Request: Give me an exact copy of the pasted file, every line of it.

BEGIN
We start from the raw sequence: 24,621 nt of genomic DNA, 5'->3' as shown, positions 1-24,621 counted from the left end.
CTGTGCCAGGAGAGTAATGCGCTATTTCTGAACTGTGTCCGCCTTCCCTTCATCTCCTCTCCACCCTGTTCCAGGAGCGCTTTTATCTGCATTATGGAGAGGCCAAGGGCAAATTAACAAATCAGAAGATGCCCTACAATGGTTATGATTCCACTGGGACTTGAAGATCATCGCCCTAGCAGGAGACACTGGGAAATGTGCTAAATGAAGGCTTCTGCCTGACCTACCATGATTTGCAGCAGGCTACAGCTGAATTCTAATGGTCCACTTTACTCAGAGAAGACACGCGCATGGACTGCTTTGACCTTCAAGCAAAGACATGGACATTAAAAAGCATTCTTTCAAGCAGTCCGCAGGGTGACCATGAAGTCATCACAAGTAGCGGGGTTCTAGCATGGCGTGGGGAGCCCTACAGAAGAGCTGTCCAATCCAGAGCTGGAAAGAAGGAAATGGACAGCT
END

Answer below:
We start from the raw sequence: 24,621 nt of genomic DNA, 5'->3' as shown, positions 1-24,621 counted from the left end.
CTGTGCCAGGAGAGTAATGCGCTATTTCTGAACTGTGTCCGCCTTCCCTTCATCTCCTCTCCACCCTGTTCCAGGAGCGCTTTTATCTGCATTATGGAGAGGCCAAGGGCAAATTAACAAATCAGAAGATGCCCTACAATGGTTATGATTCCACTGGGACTTGAAGATCATCGCCCTAGCAGGAGACACTGGGAAATGTGCTAAATGAAGGCTTCTGCCTGACCTACCATGATTTGCAGCAGGCTACAGCTGAATTCTAATGGTCCACTTTACTCAGAGAAGACACGCGCATGGACTGCTTTGACCTTCAAGCAAAGACATGGACATTAAAAAGCATTCTTTCAAGCAGTCCGCAGGGTGACCATGAAGTCATCACAAGTAGCGGGGTTCTAGCATGGCGTGGGGAGCCCTACAGAAGAGCTGTCCAATCCAGAGCTGGAAAGAAGGAAATGGACAGCT